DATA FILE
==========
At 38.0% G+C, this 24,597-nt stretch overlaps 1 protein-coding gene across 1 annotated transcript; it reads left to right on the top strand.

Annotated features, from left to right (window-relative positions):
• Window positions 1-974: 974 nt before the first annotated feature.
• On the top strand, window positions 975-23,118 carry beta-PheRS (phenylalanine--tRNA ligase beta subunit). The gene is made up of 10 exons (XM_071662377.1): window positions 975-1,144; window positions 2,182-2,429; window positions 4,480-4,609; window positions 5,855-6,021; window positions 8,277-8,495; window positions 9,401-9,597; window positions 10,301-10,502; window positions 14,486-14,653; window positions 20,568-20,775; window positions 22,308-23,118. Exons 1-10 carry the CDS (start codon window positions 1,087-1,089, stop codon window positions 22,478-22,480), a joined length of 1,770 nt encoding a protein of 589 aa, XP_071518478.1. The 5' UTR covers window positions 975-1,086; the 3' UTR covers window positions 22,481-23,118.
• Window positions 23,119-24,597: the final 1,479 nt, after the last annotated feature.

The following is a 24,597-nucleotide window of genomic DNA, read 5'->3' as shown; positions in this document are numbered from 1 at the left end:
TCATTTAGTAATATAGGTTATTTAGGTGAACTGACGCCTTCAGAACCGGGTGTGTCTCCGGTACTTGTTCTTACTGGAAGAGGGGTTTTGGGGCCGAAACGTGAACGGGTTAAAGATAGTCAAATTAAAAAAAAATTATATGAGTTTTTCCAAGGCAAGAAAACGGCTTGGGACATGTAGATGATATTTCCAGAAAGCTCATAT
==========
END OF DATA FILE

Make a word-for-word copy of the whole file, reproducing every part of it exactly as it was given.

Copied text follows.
At 38.0% G+C, this 24,597-nt stretch overlaps 1 protein-coding gene across 1 annotated transcript; it reads left to right on the top strand.

Annotated features, from left to right (window-relative positions):
• Window positions 1-974: 974 nt before the first annotated feature.
• On the top strand, window positions 975-23,118 carry beta-PheRS (phenylalanine--tRNA ligase beta subunit). The gene is made up of 10 exons (XM_071662377.1): window positions 975-1,144; window positions 2,182-2,429; window positions 4,480-4,609; window positions 5,855-6,021; window positions 8,277-8,495; window positions 9,401-9,597; window positions 10,301-10,502; window positions 14,486-14,653; window positions 20,568-20,775; window positions 22,308-23,118. Exons 1-10 carry the CDS (start codon window positions 1,087-1,089, stop codon window positions 22,478-22,480), a joined length of 1,770 nt encoding a protein of 589 aa, XP_071518478.1. The 5' UTR covers window positions 975-1,086; the 3' UTR covers window positions 22,481-23,118.
• Window positions 23,119-24,597: the final 1,479 nt, after the last annotated feature.

The following is a 24,597-nucleotide window of genomic DNA, read 5'->3' as shown; positions in this document are numbered from 1 at the left end:
TCATTTAGTAATATAGGTTATTTAGGTGAACTGACGCCTTCAGAACCGGGTGTGTCTCCGGTACTTGTTCTTACTGGAAGAGGGGTTTTGGGGCCGAAACGTGAACGGGTTAAAGATAGTCAAATTAAAAAAAAATTATATGAGTTTTTCCAAGGCAAGAAAACGGCTTGGGACATGTAGATGATATTTCCAGAAAGCTCATAT